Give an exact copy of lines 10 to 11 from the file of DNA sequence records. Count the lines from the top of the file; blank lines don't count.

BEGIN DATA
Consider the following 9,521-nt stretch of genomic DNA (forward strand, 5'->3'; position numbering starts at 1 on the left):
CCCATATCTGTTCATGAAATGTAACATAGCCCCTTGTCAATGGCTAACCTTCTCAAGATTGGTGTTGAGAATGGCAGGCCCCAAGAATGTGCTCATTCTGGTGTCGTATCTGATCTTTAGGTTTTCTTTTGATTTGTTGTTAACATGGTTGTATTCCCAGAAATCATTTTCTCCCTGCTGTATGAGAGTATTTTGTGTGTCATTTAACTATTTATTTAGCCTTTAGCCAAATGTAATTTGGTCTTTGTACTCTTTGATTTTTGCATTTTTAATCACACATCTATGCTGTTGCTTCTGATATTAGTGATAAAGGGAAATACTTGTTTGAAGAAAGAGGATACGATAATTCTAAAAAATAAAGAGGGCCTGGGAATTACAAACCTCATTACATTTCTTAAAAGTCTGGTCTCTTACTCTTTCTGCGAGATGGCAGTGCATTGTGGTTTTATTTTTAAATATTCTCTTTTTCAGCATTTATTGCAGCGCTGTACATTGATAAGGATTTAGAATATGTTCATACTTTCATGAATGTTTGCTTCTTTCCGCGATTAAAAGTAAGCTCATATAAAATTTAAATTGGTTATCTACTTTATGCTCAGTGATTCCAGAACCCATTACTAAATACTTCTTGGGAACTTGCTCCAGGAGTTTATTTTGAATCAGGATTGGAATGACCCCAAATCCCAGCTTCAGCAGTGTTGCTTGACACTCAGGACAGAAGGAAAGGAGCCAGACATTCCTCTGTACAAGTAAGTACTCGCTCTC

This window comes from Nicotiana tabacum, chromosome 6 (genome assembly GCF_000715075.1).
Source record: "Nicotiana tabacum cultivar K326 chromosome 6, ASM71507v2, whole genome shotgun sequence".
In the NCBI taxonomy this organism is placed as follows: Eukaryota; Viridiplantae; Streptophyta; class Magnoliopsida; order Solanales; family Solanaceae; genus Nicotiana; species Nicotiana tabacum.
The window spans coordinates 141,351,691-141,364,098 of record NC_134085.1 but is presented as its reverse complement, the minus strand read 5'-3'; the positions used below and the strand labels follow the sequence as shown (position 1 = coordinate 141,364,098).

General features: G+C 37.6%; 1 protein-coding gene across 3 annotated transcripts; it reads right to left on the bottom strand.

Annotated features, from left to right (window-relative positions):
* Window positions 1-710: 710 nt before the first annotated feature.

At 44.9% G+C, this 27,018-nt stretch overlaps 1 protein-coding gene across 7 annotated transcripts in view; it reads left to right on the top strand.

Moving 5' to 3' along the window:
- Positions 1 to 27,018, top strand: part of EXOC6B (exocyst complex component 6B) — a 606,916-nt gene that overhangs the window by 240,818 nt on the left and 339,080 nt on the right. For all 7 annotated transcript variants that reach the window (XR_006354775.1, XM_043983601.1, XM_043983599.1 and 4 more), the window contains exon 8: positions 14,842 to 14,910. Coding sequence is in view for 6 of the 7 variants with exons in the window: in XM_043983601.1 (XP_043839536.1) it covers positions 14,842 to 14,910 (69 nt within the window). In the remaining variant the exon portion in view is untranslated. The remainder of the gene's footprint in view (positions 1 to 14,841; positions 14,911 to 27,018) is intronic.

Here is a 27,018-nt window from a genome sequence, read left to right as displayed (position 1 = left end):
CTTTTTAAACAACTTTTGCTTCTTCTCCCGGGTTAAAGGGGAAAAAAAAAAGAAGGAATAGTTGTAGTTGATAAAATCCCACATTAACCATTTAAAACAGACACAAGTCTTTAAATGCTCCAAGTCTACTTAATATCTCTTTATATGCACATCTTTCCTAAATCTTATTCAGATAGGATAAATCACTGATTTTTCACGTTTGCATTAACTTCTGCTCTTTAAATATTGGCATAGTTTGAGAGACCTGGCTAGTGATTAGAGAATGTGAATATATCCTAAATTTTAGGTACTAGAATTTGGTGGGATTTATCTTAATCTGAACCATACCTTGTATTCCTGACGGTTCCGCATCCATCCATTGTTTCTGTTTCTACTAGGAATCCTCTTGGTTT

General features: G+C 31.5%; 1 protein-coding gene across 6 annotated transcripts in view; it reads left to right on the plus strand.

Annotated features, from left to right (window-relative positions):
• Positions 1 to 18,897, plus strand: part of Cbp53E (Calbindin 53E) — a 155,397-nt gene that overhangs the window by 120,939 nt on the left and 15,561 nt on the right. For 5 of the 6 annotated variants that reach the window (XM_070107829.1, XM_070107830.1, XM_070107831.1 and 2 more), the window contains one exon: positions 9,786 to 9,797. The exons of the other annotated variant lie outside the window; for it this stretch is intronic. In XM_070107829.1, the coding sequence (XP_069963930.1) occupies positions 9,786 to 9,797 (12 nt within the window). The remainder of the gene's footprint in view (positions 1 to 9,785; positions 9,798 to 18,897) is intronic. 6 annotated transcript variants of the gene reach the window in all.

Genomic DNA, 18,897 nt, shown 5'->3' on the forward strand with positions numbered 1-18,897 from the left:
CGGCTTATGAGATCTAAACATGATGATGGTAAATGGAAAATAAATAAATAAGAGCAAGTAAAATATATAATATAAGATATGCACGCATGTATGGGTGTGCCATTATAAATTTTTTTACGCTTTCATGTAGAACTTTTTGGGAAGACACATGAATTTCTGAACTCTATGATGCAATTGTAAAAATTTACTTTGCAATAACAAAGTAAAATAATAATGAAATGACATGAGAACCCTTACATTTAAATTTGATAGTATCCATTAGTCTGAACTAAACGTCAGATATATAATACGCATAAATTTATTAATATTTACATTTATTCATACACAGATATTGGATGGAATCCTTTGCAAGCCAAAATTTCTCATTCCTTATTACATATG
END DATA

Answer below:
At 44.9% G+C, this 27,018-nt stretch overlaps 1 protein-coding gene across 7 annotated transcripts in view; it reads left to right on the top strand.

Moving 5' to 3' along the window: